Explanation of Scripture read by Orthodox Christians on the 10th Tuesday after Pentecost Matthew 21:23-27, 1 Corinthians 15:29-38

Scripture read by Orthodox Christians
10th Tuesday after Pentecost
Matthew 21:23-27, 1 Corinthians 15:29-38


"And when he was come into the temple, the chief priests and the elders of the people came unto him as he was teaching, and said, By what authority doest thou these things? and who gave thee this authority?" Matt 21:23)

What are "these things" which the question refers to?
By what authority did Christ do the things he did?







Jesus had just cast the peddlers out of the temple, and the Jewish leaders were angry about this. No doubt, they profited greatly from making His fathers house a "house of merchandise".

Jesus, the God-man, did "these things" by authority of God, which was Himself.



What was the intent of the question of the chief priests and elders?







The Jewish authorities were angry with Jesus and wanted to get rid of Him, any way they could, so they resorted to sophistry. If Jesus answered their loaded question by saying that He did these things by His own authority, they would accuse Him of insurrection, and this would be a substantial pretext to put him to death. If He answered that He did these things by God's authority, and not His own, they would denounce Him before the people, and only a servant, and belittle His authority, hoping to draw the people away from Him.



"And when he was come into the temple, the chief priests and the elders of the people came unto him as he was teaching, and said, By what authority doest thou these things? and who gave thee this authority? {24} And Jesus answered and said unto them, I also will ask you one thing, which if ye tell me, I in like wise will tell you by what authority I do these things." Matt 21:23-24)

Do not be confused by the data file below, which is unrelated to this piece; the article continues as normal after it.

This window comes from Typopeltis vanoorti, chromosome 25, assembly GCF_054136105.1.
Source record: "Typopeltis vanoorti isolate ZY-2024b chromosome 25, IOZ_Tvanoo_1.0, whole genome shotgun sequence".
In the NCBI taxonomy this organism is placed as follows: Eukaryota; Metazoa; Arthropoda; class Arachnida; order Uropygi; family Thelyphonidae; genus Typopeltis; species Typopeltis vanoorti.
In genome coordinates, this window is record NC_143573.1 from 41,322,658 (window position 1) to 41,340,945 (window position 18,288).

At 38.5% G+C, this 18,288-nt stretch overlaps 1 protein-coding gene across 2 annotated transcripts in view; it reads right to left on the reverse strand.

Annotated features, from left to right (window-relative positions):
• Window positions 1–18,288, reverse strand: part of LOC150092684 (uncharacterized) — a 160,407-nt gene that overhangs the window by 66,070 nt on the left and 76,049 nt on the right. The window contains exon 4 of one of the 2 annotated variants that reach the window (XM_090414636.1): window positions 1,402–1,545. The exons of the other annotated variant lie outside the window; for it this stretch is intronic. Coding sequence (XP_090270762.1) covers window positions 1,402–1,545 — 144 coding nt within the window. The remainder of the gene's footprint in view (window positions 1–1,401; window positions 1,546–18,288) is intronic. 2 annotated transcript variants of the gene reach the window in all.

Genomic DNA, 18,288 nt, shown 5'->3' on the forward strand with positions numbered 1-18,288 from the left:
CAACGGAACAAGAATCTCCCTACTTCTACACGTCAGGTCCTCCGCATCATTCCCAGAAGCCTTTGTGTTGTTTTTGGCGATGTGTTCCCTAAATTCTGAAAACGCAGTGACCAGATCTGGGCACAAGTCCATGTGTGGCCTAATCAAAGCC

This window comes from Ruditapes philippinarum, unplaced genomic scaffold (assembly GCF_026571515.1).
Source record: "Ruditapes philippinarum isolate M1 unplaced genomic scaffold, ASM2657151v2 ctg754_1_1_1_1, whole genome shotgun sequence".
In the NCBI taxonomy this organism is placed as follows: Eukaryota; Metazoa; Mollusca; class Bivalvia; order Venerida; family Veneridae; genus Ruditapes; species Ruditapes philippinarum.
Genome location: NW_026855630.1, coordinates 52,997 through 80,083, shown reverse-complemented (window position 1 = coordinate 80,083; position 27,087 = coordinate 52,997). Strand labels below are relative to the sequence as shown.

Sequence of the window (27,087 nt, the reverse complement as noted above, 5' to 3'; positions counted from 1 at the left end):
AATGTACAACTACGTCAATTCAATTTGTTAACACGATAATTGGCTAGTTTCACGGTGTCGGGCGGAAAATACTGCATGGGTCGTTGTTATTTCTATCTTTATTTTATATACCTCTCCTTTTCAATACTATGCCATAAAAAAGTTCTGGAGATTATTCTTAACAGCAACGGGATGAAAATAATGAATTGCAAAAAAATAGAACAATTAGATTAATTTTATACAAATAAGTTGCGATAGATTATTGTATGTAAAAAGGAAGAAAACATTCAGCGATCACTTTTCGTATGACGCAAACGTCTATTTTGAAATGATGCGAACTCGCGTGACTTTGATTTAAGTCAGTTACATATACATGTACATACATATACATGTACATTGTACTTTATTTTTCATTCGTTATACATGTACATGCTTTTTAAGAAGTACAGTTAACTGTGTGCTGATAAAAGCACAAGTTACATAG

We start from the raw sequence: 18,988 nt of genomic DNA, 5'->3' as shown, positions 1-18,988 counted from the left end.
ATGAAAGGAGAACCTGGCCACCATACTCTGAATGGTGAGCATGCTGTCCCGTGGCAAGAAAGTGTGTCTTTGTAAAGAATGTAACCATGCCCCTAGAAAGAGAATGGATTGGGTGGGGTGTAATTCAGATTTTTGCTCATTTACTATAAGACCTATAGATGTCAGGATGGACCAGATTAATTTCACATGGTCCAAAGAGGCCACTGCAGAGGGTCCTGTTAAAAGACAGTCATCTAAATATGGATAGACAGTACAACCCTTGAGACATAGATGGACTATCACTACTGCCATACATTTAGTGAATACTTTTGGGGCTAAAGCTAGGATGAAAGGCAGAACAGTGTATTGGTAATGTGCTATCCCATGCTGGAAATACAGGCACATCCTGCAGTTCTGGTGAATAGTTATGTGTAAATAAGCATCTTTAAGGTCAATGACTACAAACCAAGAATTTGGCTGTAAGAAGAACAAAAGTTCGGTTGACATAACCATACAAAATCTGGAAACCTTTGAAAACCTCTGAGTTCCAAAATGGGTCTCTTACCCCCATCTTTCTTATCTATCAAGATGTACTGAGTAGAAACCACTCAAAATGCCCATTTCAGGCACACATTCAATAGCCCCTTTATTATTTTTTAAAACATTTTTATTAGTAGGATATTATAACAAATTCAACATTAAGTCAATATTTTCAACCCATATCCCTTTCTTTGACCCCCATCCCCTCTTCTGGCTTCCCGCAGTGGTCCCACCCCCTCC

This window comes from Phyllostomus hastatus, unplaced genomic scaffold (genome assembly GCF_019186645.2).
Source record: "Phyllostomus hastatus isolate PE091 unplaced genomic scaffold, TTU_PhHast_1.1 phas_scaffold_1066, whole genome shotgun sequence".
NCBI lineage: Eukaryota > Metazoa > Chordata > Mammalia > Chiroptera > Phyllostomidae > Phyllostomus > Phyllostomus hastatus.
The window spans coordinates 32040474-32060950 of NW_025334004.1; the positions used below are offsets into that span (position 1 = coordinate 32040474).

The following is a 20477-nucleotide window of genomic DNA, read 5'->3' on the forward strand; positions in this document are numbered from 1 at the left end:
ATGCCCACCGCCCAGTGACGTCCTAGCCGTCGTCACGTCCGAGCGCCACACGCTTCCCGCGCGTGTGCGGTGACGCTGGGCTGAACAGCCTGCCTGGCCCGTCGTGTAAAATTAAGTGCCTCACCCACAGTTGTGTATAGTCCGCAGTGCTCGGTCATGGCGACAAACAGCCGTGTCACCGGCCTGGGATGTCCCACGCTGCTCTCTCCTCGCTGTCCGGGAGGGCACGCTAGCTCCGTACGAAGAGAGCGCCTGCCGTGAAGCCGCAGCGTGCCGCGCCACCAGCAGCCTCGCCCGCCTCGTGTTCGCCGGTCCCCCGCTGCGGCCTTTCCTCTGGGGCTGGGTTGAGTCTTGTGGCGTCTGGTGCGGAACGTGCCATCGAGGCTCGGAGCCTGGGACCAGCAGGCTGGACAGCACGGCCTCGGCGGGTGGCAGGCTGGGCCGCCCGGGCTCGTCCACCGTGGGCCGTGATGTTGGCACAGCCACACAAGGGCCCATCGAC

What does Jesus teach about answering insincere question related to the faith?







We should not "throw our pearls before swine", and answer those who ask with malicious intent. See Blessed Theophylact.



According to Blessed Theophylact, Jesus teaches us another virtue by his simple and humble answer. What?







We should not extol ourselves. Jesus was able to answer the question plainly, but demurred, to teach us humility.



In previous times , the Jewish authorities plainly accused Jesus of doing some of His works by a disreputable authority. What were the works, and who was the authority they cited?







"Then was brought unto him one possessed with a devil, blind, and dumb: and he healed him, insomuch that the blind and dumb both spake and saw. {23} And all the people were amazed, and said, Is not this the son of David? {24} But when the Pharisees heard it, they said, This fellow doth not cast out devils, but by Beelzebub the prince of the devils." ((Mat 12:22-24)



"Else what shall they do which are baptized for the dead, if the dead rise not at all? why are they then baptized for the dead?" (1 Cor 15:29)

What is "baptism for the dead"? Does the church do this? If not, what was the purpose of St. Paul mentioning it?